"Of course you'd be here," he addressed the unseen woman in an angry whisper.
Footsteps echoed on the pavement, slowly approaching us. I turned around to the source of the sound, and my jaw dropped open of its own accord.
"You knew I would be, Felix. How can this possibly be news to you? Surely you're not as thick as you look," the woman said. It was her! The girl I had seen in the rain and in the club. Her skin was just as pale as Felix's, but not as ghoulish, somehow. She had long brown hair that reached her waist, and her features were soft, though her eyes regarded Felix with a steely reproach. The boots she was wearing kept clanking on the sidewalk until she stopped in front of Felix, her back to me.
The albino gorilla didn't take too kindly to her words. He bared his teeth at her, clenching and unclenching his massive fists. She stared him down — or should I say up? He was at least a foot taller than her, — and didn't move. He looked like he wanted to punch her.
"Hey, buddy, let's calm down here," I said to him, trying to diffuse the rise in his temper. If he got violent, I would have to intercede, and he would obviously kick my ass. I was never much of a fighter, and this guy was a monster.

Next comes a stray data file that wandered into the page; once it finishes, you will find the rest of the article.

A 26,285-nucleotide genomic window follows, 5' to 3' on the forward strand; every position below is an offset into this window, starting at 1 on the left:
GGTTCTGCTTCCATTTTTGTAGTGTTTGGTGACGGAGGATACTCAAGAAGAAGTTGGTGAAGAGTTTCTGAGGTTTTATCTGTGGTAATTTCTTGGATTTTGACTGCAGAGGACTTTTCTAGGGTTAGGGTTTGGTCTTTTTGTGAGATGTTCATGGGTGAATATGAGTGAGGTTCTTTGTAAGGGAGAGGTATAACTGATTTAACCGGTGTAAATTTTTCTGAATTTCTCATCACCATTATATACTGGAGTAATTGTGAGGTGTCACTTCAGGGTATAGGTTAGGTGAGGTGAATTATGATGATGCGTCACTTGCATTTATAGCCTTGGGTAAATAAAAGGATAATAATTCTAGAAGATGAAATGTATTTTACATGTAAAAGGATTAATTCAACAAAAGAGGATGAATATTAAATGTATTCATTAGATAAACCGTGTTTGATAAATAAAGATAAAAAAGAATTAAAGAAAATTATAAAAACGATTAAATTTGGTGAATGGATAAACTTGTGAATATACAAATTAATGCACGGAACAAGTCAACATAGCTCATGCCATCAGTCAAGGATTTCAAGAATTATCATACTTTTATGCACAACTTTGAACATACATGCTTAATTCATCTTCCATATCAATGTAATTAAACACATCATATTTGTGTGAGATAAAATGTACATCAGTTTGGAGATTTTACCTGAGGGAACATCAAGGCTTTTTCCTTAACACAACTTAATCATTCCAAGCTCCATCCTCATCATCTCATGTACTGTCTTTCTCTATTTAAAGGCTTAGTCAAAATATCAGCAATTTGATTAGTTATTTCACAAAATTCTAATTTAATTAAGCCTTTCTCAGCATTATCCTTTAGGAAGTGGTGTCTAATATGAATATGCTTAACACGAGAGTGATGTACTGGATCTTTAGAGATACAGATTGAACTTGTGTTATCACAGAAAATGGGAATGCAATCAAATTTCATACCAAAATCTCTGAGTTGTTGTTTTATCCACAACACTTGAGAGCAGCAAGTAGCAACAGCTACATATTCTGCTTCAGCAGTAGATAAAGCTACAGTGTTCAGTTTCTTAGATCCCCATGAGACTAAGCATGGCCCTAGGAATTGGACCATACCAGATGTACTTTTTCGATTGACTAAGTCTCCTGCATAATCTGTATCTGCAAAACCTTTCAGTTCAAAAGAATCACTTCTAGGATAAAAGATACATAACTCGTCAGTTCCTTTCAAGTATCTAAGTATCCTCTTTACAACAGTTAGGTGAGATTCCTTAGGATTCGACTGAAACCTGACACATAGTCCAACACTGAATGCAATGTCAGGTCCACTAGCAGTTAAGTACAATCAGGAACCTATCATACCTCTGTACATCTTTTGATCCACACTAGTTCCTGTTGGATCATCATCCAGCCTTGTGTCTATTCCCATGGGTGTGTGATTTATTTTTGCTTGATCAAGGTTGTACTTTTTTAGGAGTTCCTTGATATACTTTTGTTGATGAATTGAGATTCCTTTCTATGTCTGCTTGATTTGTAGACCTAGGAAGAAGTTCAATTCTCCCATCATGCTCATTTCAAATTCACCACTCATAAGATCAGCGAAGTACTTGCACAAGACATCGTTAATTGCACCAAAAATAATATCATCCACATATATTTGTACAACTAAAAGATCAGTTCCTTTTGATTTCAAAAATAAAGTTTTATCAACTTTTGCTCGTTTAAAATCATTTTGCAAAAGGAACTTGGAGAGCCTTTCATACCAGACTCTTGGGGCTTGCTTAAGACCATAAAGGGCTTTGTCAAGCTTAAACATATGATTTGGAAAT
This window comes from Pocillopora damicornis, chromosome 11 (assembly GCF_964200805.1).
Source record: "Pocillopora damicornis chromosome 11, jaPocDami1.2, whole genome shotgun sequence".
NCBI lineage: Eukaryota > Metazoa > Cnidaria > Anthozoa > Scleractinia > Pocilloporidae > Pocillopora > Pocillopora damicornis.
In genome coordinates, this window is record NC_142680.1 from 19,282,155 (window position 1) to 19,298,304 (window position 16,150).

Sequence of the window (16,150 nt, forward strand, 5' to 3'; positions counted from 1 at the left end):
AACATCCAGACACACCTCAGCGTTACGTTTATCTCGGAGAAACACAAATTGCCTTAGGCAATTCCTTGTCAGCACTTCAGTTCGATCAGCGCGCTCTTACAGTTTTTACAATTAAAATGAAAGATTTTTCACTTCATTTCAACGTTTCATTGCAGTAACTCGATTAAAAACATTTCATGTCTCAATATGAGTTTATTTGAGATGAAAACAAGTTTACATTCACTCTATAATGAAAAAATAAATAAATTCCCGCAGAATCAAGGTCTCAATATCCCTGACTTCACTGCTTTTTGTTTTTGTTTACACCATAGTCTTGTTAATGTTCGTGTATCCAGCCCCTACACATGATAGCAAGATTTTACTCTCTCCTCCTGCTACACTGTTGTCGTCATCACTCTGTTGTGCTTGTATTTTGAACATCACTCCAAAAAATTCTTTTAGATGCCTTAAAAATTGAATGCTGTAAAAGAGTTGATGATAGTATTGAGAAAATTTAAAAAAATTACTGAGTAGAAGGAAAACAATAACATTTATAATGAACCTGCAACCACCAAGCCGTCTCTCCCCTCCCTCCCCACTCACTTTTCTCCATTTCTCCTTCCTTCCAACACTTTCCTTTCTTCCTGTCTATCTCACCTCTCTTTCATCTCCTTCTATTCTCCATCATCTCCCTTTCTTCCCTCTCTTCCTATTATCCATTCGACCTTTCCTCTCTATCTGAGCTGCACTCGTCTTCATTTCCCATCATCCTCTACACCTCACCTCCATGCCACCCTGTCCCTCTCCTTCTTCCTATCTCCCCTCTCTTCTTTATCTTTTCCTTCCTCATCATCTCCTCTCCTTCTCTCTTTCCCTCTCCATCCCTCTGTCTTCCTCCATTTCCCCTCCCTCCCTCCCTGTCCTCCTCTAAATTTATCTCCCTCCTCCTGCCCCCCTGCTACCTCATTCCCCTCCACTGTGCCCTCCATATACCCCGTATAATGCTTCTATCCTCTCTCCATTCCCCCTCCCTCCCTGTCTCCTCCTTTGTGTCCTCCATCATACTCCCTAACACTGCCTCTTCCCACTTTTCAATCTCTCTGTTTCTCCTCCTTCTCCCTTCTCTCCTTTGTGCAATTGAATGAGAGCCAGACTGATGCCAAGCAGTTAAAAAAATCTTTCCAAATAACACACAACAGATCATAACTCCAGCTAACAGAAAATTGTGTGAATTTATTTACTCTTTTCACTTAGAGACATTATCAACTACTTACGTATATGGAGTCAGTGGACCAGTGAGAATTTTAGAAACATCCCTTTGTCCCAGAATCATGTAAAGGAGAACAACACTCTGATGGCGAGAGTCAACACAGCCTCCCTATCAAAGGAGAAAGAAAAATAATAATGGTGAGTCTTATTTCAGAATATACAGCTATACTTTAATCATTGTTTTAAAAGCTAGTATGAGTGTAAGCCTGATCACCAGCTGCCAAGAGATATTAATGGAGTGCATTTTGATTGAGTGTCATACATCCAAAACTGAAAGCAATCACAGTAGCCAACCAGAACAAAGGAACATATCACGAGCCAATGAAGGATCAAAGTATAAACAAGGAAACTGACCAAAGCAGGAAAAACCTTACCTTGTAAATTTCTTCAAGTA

She turned her head around and barked at me. "Edward, leave."
That stopped me in my tracks. I stared at her, paralyzed by surprise, and she growled, "Now!"
I didn't want to leave, especially now with King Kong here looking all pissed off, but the look in her eyes made my blood freeze, and I couldn't even think to question her. I got in my car and started to drive. After I backed out of my spot, I looked at the place where we had stood, but they had disappeared into the night.
I drove back to my apartment, my mind in turmoil. What the fuck was that? And who the fuck was that? I couldn't figure out who the guy was, what he had wanted, and who the girl was. Honestly, I was less intrigued about him than I was about her. I knew she was the one that had been following me, though I couldn't imagine why. She was obviously no groupie.
I stripped my clothes off and got in the shower, turning the water as hot as I could stand it. It felt great, and it helped dissolve the knots on my shoulders. I put on my pajama pants and combed my hair, or tried anyway, but my bronze hair had a mind of its own, and it would not be told what to do by a puny plastic comb.
I was exhausted, but my brain refused to shut down; sleep was not an option right now. Maybe I'd read for a while, that should help. I stepped into my bedroom, flicking the light on as I went. I choked down the yelp that flew to my mouth. There, sitting cross-legged on my bed. It was her.
I didn't know what to answer. Well, normally I know what to say when someone says 'hello' to me, but this was not exactly your regular, everyday encounter. I stared at her, and the first thing that came to my mind was, There's a hot girl on my bed. It was beyond stupid.
She watched me silently when I didn't respond. A small smile played on her lips, as if she knew what I was thinking. She patted the bed next to her, motioning for me to sit.
"Have a seat, Edward. I'm sure you're wondering why I'm here, and what happened tonight," she offered.
Yeah. You could say that.